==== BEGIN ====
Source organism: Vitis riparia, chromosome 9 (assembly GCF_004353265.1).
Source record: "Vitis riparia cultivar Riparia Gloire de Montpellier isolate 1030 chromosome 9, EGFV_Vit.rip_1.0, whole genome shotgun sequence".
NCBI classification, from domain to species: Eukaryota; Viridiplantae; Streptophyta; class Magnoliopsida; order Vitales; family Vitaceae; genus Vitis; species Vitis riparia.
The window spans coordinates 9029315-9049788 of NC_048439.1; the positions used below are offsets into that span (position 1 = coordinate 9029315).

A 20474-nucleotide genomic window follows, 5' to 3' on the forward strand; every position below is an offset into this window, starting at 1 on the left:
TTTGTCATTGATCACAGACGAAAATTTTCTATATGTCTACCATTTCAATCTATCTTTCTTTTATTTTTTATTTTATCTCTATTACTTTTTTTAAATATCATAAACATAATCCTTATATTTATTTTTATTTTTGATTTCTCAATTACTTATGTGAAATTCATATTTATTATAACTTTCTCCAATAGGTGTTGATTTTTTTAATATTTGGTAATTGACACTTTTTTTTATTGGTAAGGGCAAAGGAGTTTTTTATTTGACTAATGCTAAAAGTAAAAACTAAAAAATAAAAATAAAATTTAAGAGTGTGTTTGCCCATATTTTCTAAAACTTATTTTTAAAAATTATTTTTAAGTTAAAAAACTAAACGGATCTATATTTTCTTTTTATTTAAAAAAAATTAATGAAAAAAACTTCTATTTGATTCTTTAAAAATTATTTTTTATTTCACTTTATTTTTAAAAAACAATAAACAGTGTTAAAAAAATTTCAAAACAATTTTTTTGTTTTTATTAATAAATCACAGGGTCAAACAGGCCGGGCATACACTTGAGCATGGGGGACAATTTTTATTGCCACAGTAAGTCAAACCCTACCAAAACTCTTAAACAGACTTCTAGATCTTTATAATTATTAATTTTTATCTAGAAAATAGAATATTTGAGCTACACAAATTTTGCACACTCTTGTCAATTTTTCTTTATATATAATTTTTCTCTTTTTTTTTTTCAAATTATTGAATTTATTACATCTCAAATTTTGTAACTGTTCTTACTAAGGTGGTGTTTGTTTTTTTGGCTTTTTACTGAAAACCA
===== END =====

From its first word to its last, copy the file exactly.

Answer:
Source organism: Vitis riparia, chromosome 9 (assembly GCF_004353265.1).
Source record: "Vitis riparia cultivar Riparia Gloire de Montpellier isolate 1030 chromosome 9, EGFV_Vit.rip_1.0, whole genome shotgun sequence".
NCBI classification, from domain to species: Eukaryota; Viridiplantae; Streptophyta; class Magnoliopsida; order Vitales; family Vitaceae; genus Vitis; species Vitis riparia.
The window spans coordinates 9029315-9049788 of NC_048439.1; the positions used below are offsets into that span (position 1 = coordinate 9029315).

A 20474-nucleotide genomic window follows, 5' to 3' on the forward strand; every position below is an offset into this window, starting at 1 on the left:
TTTGTCATTGATCACAGACGAAAATTTTCTATATGTCTACCATTTCAATCTATCTTTCTTTTATTTTTTATTTTATCTCTATTACTTTTTTTAAATATCATAAACATAATCCTTATATTTATTTTTATTTTTGATTTCTCAATTACTTATGTGAAATTCATATTTATTATAACTTTCTCCAATAGGTGTTGATTTTTTTAATATTTGGTAATTGACACTTTTTTTTATTGGTAAGGGCAAAGGAGTTTTTTATTTGACTAATGCTAAAAGTAAAAACTAAAAAATAAAAATAAAATTTAAGAGTGTGTTTGCCCATATTTTCTAAAACTTATTTTTAAAAATTATTTTTAAGTTAAAAAACTAAACGGATCTATATTTTCTTTTTATTTAAAAAAAATTAATGAAAAAAACTTCTATTTGATTCTTTAAAAATTATTTTTTATTTCACTTTATTTTTAAAAAACAATAAACAGTGTTAAAAAAATTTCAAAACAATTTTTTTGTTTTTATTAATAAATCACAGGGTCAAACAGGCCGGGCATACACTTGAGCATGGGGGACAATTTTTATTGCCACAGTAAGTCAAACCCTACCAAAACTCTTAAACAGACTTCTAGATCTTTATAATTATTAATTTTTATCTAGAAAATAGAATATTTGAGCTACACAAATTTTGCACACTCTTGTCAATTTTTCTTTATATATAATTTTTCTCTTTTTTTTTTTCAAATTATTGAATTTATTACATCTCAAATTTTGTAACTGTTCTTACTAAGGTGGTGTTTGTTTTTTTGGCTTTTTACTGAAAACCA